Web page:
Calamities Show, Soil Sedimentation Law Needs a Major Overhaul
Natural Systems Work Better, Cost Less
December 1, 1999 | By Keith Schneider
Great Lakes Bulletin News Service
The Manistee County disaster, meanwhile, is a classic case of natural erosion control being replaced by an expensive man-made system that did not work. In 1997 RVP Development cut down 80 acres of forest that had absorbed rain and sheltered the 270-acre site from Lake Michigan's winds. Ms. Pitcher said she warned Rich Postma, the chairman of RVP Development, that the site was unstable and that even with the trees, the bluff was eroding inland at the rate of three feet a year, for a total of 90 feet over the last 30 years.
"They had designed three holes right along the edge of the bluff," said Ms. Pitcher. "I told them those holes would be in the lake during our lifetimes. Their attitude was 'Thanks little lady, we'll take care of it.' "
Engineers estimate that RVP Development already has spent more than $1 million attempting to stabilize the gully with enormous rocks, a newly installed drainage system, and a fleet of bulldozers and trucks that are digging thousands of cubic yards of eroded sand out of Lake Michigan and hauling it back up the bluff where it came from.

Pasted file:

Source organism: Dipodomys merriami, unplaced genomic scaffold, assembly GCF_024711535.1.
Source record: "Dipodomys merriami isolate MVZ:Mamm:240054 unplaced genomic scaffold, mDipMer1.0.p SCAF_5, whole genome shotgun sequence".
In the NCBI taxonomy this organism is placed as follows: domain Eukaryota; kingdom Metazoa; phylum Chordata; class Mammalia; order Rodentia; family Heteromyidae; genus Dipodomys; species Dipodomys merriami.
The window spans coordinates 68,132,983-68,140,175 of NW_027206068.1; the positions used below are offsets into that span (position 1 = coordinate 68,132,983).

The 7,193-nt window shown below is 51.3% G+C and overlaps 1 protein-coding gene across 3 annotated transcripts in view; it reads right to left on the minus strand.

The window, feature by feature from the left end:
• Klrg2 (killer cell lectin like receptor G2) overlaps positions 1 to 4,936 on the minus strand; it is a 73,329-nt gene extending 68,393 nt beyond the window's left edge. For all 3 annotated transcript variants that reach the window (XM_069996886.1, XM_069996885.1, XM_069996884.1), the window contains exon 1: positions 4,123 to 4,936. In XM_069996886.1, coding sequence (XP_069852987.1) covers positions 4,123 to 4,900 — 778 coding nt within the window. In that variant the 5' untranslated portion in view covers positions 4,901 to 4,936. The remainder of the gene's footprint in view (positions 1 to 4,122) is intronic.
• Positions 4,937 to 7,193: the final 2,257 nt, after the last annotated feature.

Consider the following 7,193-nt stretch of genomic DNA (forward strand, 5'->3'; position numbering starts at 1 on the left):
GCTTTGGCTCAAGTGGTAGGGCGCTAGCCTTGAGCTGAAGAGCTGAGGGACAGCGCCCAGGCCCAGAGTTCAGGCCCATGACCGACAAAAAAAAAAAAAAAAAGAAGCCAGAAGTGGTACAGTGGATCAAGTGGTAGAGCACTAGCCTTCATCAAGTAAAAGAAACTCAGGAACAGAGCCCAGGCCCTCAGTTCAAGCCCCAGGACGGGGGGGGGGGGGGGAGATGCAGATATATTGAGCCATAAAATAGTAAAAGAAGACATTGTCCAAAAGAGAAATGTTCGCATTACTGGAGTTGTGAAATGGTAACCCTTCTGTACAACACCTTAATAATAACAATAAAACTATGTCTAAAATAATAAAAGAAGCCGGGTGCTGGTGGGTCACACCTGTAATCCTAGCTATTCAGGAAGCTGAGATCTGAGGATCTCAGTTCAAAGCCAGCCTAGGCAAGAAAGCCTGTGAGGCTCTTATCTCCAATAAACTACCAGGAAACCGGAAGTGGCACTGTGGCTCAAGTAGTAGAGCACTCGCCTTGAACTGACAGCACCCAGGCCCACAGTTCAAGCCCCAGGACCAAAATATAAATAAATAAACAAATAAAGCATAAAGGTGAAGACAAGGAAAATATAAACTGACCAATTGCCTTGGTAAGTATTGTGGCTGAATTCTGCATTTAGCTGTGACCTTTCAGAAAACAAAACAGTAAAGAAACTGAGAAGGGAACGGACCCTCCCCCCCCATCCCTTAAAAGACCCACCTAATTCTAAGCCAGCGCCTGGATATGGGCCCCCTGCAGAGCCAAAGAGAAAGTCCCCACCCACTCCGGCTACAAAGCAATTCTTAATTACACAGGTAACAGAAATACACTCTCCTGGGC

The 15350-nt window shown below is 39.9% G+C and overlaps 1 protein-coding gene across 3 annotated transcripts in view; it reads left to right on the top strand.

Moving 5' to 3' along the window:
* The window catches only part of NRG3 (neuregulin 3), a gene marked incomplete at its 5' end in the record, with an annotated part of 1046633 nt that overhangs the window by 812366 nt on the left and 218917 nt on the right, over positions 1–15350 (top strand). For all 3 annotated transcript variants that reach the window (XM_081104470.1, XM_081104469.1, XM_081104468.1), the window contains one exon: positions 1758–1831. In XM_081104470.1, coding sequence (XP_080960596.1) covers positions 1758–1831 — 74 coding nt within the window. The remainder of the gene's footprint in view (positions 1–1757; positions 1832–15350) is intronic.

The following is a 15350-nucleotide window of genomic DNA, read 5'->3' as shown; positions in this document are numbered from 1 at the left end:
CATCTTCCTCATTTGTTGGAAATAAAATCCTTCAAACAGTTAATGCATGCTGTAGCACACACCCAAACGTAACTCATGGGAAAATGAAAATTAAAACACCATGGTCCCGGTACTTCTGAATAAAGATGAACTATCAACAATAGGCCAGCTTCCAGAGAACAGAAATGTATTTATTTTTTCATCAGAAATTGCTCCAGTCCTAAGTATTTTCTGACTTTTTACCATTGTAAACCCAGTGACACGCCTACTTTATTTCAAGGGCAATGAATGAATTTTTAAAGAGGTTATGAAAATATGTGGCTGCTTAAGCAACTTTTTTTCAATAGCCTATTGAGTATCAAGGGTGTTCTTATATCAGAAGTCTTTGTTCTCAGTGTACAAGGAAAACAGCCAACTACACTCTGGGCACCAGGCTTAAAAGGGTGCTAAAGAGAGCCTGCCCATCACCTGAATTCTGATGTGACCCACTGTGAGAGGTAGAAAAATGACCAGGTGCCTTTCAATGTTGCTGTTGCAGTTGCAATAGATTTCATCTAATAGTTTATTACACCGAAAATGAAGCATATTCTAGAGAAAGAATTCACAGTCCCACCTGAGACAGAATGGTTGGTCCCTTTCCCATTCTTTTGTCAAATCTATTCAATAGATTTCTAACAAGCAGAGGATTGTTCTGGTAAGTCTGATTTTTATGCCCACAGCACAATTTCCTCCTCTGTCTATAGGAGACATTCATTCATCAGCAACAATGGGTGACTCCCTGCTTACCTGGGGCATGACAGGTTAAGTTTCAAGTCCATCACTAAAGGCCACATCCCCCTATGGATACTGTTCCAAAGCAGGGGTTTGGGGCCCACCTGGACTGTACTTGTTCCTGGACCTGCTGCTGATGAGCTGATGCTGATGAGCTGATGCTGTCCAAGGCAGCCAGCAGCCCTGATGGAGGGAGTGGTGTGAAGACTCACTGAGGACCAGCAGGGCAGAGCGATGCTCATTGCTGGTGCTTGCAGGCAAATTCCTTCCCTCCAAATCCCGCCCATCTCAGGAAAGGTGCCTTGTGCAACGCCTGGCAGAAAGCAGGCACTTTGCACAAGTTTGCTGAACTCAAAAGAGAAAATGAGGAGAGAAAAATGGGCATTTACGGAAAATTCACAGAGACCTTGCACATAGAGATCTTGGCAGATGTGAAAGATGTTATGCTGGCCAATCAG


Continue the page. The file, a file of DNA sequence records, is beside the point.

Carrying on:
Penalties for polluting Lake Michigan are being readied by the county and state since tons of sand laced with fertilizer and chemicals repeatedly smothered perch spawning beds and fouled the water. Mr. Postma, who was fined $500 for the first erosion incident last April, said, however, his company did not deserve additional sanctions. "All we had go in the lake was beach sand," he said.
For more information on how the state's erosion control law should be strengthened, see the article on page 18.
Mary Pitcher, 616-882-4391; Michael Stifler, 616-775-3960 x6260, E-mail email@example.com; Larry Rochon, Friends of the Cedar River, 616-347-1721.